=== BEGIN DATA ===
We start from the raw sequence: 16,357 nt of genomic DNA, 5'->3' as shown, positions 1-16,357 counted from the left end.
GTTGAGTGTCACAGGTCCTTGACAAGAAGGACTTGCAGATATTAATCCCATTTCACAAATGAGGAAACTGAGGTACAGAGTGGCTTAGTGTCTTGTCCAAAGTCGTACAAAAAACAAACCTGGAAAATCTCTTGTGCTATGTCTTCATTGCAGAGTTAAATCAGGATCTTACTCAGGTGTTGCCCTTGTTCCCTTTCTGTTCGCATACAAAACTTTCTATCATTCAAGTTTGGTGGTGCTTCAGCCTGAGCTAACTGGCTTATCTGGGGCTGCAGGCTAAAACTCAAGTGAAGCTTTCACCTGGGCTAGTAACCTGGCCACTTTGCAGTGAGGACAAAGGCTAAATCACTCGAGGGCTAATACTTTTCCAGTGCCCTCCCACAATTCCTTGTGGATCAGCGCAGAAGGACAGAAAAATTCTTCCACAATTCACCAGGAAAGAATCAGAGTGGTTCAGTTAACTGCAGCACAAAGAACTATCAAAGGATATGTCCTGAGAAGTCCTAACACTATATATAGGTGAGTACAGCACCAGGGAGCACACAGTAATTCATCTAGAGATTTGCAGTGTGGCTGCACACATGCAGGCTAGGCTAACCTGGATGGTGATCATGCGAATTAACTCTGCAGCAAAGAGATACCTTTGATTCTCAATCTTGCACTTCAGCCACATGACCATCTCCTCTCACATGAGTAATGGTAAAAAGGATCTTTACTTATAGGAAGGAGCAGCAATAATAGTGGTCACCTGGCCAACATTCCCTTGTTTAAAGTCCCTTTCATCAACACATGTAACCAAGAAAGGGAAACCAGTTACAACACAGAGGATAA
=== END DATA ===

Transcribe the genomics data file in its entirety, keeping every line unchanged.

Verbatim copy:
We start from the raw sequence: 16,357 nt of genomic DNA, 5'->3' as shown, positions 1-16,357 counted from the left end.
GTTGAGTGTCACAGGTCCTTGACAAGAAGGACTTGCAGATATTAATCCCATTTCACAAATGAGGAAACTGAGGTACAGAGTGGCTTAGTGTCTTGTCCAAAGTCGTACAAAAAACAAACCTGGAAAATCTCTTGTGCTATGTCTTCATTGCAGAGTTAAATCAGGATCTTACTCAGGTGTTGCCCTTGTTCCCTTTCTGTTCGCATACAAAACTTTCTATCATTCAAGTTTGGTGGTGCTTCAGCCTGAGCTAACTGGCTTATCTGGGGCTGCAGGCTAAAACTCAAGTGAAGCTTTCACCTGGGCTAGTAACCTGGCCACTTTGCAGTGAGGACAAAGGCTAAATCACTCGAGGGCTAATACTTTTCCAGTGCCCTCCCACAATTCCTTGTGGATCAGCGCAGAAGGACAGAAAAATTCTTCCACAATTCACCAGGAAAGAATCAGAGTGGTTCAGTTAACTGCAGCACAAAGAACTATCAAAGGATATGTCCTGAGAAGTCCTAACACTATATATAGGTGAGTACAGCACCAGGGAGCACACAGTAATTCATCTAGAGATTTGCAGTGTGGCTGCACACATGCAGGCTAGGCTAACCTGGATGGTGATCATGCGAATTAACTCTGCAGCAAAGAGATACCTTTGATTCTCAATCTTGCACTTCAGCCACATGACCATCTCCTCTCACATGAGTAATGGTAAAAAGGATCTTTACTTATAGGAAGGAGCAGCAATAATAGTGGTCACCTGGCCAACATTCCCTTGTTTAAAGTCCCTTTCATCAACACATGTAACCAAGAAAGGGAAACCAGTTACAACACAGAGGATAA